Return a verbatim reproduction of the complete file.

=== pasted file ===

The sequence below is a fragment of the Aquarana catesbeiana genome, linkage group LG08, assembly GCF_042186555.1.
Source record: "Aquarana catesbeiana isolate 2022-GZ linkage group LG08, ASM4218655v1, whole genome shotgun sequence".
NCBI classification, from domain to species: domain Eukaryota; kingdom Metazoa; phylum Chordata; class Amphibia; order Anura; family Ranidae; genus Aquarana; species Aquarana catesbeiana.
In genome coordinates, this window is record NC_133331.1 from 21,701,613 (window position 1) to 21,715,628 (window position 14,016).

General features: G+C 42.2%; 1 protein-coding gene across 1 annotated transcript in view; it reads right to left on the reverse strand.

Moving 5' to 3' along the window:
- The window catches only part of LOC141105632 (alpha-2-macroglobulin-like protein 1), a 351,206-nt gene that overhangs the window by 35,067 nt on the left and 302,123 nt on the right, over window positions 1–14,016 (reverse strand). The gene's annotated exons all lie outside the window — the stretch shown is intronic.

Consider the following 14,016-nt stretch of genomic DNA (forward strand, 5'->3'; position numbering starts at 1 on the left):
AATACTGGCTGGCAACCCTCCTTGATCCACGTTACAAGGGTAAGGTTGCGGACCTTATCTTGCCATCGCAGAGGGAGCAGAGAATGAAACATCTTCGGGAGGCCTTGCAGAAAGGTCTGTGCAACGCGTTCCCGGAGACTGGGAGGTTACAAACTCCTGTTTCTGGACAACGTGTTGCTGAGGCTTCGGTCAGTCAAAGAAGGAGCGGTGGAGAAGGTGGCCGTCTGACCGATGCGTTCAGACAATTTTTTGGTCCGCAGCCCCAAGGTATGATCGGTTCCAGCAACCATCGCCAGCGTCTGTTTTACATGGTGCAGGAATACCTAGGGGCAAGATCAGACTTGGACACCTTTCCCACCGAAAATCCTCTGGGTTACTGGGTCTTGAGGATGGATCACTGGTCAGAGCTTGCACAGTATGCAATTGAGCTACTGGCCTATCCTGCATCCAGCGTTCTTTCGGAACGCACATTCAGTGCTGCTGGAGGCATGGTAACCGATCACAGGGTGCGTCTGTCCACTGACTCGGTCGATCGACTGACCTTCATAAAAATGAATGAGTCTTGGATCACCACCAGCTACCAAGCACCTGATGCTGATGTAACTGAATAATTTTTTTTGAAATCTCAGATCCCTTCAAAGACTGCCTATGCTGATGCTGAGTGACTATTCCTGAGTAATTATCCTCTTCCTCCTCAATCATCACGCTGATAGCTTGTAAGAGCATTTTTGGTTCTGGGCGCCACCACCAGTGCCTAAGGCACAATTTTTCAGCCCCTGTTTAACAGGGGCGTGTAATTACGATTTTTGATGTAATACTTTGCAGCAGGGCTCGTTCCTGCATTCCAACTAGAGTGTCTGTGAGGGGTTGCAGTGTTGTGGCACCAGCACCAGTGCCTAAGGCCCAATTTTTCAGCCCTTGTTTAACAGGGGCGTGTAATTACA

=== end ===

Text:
The sequence below is a fragment of the Aquarana catesbeiana genome, linkage group LG08, assembly GCF_042186555.1.
Source record: "Aquarana catesbeiana isolate 2022-GZ linkage group LG08, ASM4218655v1, whole genome shotgun sequence".
NCBI classification, from domain to species: domain Eukaryota; kingdom Metazoa; phylum Chordata; class Amphibia; order Anura; family Ranidae; genus Aquarana; species Aquarana catesbeiana.
In genome coordinates, this window is record NC_133331.1 from 21,701,613 (window position 1) to 21,715,628 (window position 14,016).

General features: G+C 42.2%; 1 protein-coding gene across 1 annotated transcript in view; it reads right to left on the reverse strand.

Moving 5' to 3' along the window:
- The window catches only part of LOC141105632 (alpha-2-macroglobulin-like protein 1), a 351,206-nt gene that overhangs the window by 35,067 nt on the left and 302,123 nt on the right, over window positions 1–14,016 (reverse strand). The gene's annotated exons all lie outside the window — the stretch shown is intronic.

Consider the following 14,016-nt stretch of genomic DNA (forward strand, 5'->3'; position numbering starts at 1 on the left):
AATACTGGCTGGCAACCCTCCTTGATCCACGTTACAAGGGTAAGGTTGCGGACCTTATCTTGCCATCGCAGAGGGAGCAGAGAATGAAACATCTTCGGGAGGCCTTGCAGAAAGGTCTGTGCAACGCGTTCCCGGAGACTGGGAGGTTACAAACTCCTGTTTCTGGACAACGTGTTGCTGAGGCTTCGGTCAGTCAAAGAAGGAGCGGTGGAGAAGGTGGCCGTCTGACCGATGCGTTCAGACAATTTTTTGGTCCGCAGCCCCAAGGTATGATCGGTTCCAGCAACCATCGCCAGCGTCTGTTTTACATGGTGCAGGAATACCTAGGGGCAAGATCAGACTTGGACACCTTTCCCACCGAAAATCCTCTGGGTTACTGGGTCTTGAGGATGGATCACTGGTCAGAGCTTGCACAGTATGCAATTGAGCTACTGGCCTATCCTGCATCCAGCGTTCTTTCGGAACGCACATTCAGTGCTGCTGGAGGCATGGTAACCGATCACAGGGTGCGTCTGTCCACTGACTCGGTCGATCGACTGACCTTCATAAAAATGAATGAGTCTTGGATCACCACCAGCTACCAAGCACCTGATGCTGATGTAACTGAATAATTTTTTTTGAAATCTCAGATCCCTTCAAAGACTGCCTATGCTGATGCTGAGTGACTATTCCTGAGTAATTATCCTCTTCCTCCTCAATCATCACGCTGATAGCTTGTAAGAGCATTTTTGGTTCTGGGCGCCACCACCAGTGCCTAAGGCACAATTTTTCAGCCCCTGTTTAACAGGGGCGTGTAATTACGATTTTTGATGTAATACTTTGCAGCAGGGCTCGTTCCTGCATTCCAACTAGAGTGTCTGTGAGGGGTTGCAGTGTTGTGGCACCAGCACCAGTGCCTAAGGCCCAATTTTTCAGCCCTTGTTTAACAGGGGCGTGTAATTACA